When I traveled abroad by myself for the first time a few years ago, I remember getting a serious lecture from a colleague about being vigilant about my passport. It wasn't until a friend I met in London had her entire backpack stolen that I figured out why my colleague was so serious about the subject. Ever since, I now save three importamt images onto the cloud for safe keeping before leaving the country.
Why save images to the cloud? Because if my bag gets stolen, my smartphone is also going to be gone, so I need to be able to access my information from a public computer anywhere, anytime. I now take three VERY high quality images of the following and save them to the cloud for emergency backup before boarding onto a plane:
1. Primary passport pages: These are the pages with my photo, home address, and passport number. Having your passport number will speed up the process at the United States Embassy if the original is stolen, lost, or needs to be replaced. The alternative is to get a passport card, which has this same number on it (my friend had hers in her wallet, so that was lost too).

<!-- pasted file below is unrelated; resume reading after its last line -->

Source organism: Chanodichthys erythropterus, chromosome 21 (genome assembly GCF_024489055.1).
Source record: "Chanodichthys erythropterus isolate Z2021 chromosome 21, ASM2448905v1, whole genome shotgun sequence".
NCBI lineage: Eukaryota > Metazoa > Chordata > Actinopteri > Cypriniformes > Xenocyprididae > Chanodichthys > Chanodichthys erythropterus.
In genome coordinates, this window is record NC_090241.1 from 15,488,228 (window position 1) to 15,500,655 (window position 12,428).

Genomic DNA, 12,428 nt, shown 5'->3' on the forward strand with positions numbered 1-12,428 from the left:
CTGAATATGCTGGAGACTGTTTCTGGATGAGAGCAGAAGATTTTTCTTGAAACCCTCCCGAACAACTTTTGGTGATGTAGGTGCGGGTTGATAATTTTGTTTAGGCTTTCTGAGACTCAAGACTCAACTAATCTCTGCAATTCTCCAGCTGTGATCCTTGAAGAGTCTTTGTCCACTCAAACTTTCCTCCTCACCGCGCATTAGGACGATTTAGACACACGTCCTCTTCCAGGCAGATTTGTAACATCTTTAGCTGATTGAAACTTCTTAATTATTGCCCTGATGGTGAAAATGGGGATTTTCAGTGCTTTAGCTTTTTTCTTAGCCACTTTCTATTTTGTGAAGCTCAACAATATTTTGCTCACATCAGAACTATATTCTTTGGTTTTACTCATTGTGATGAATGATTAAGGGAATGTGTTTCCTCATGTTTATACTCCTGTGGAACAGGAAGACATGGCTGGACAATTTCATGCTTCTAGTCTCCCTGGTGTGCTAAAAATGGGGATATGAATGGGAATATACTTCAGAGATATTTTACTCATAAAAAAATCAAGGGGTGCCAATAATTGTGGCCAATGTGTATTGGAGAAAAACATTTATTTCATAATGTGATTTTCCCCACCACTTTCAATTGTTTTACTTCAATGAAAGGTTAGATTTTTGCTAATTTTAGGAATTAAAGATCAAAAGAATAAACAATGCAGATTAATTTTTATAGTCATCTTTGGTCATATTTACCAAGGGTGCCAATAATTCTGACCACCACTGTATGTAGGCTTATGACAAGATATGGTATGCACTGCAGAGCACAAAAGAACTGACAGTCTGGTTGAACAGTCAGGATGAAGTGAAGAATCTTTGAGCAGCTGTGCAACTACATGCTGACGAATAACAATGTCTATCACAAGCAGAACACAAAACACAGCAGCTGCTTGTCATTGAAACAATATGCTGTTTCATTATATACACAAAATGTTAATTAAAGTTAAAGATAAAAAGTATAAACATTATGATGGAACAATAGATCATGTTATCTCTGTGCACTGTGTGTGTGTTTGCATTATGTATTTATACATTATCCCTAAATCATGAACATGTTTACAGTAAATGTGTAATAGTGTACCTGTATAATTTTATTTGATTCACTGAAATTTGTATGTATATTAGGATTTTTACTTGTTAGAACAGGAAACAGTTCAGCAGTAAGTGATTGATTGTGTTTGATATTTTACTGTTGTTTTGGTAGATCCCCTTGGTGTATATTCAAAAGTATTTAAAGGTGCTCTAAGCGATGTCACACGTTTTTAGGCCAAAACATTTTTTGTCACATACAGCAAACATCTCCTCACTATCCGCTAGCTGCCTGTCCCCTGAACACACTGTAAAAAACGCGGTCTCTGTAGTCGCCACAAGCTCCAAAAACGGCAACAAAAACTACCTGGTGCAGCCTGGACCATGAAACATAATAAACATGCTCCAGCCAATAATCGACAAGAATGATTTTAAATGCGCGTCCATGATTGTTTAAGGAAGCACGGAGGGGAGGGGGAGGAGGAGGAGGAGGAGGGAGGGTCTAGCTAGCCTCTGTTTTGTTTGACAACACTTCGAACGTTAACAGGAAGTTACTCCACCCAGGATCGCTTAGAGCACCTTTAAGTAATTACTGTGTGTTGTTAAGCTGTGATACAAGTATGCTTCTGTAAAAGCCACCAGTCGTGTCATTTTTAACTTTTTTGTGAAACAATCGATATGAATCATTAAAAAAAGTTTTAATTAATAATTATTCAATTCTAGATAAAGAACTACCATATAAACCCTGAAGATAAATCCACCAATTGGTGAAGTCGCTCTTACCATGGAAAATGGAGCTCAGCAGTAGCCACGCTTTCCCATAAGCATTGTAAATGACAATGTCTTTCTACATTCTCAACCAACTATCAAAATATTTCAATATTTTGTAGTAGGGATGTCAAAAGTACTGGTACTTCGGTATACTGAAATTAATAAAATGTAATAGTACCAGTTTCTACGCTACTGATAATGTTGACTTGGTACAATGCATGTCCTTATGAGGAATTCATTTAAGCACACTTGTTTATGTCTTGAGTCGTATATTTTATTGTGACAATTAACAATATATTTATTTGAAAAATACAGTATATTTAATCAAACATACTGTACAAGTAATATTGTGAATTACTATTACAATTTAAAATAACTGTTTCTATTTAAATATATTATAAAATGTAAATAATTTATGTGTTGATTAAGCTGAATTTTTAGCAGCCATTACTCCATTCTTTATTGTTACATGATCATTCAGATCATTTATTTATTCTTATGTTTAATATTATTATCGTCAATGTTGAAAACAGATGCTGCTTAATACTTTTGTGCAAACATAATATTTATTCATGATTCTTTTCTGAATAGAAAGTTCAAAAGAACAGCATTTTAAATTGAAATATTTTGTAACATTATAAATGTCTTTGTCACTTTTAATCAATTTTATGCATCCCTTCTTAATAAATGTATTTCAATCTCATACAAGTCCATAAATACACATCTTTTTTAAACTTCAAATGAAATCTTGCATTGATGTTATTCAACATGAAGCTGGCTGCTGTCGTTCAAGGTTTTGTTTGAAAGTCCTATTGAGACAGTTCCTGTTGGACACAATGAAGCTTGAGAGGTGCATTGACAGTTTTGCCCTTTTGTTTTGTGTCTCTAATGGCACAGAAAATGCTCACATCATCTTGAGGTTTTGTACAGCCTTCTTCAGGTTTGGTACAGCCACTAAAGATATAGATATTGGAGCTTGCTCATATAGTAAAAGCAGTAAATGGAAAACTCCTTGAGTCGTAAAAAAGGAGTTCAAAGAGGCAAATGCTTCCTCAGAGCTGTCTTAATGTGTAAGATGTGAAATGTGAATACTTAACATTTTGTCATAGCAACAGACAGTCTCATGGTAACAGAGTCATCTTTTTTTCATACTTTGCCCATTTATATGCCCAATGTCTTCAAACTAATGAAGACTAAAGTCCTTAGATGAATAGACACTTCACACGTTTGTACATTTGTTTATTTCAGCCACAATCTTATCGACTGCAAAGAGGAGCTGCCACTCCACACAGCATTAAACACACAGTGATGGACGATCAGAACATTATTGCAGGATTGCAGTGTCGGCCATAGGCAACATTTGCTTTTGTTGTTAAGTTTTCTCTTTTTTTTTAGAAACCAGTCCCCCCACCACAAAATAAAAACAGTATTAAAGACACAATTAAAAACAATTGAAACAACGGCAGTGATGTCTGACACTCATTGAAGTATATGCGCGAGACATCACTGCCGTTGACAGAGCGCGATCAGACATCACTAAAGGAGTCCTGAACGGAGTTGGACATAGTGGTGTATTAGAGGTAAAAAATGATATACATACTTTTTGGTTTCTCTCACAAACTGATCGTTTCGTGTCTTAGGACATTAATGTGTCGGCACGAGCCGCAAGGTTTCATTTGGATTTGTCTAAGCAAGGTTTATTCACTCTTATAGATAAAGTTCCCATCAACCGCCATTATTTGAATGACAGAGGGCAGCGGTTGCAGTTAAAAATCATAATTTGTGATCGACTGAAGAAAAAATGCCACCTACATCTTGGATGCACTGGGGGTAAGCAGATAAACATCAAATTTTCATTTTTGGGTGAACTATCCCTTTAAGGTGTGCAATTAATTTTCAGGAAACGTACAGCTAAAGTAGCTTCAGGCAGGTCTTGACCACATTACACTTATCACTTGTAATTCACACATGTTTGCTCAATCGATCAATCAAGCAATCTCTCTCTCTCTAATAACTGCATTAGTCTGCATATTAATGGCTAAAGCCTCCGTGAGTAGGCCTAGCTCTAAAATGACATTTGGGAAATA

2. Credit card: Many hotels won't allow check-in without the credit card the reservation is associated with. While some hotels might be more lenient in the case of a stolen card, it's helpful to be able to source the numbers should this situation arise.
3. Prescription information: Many travelers carry their medications in their purses or backpacks for ease of access while visiting tourist spots, but don't think about the consequences of situations when access to those meds is limited or blocked. Many pharmacies in highly traveled areas (think London and Paris) will be able to fill pretty standard prescriptions if they have access to appropriate information and don't mind calling the States to confirm the prescription with a doctor or pharmacist.
On past trips, I've also taken high quality images of my bags, just in case they turn up misdirected at a hotel or airport, so staff can quickly and easily identify them and return them to me. (Photo Credits: Tiffini and CarbonNYC via Flickr's Creative Commons)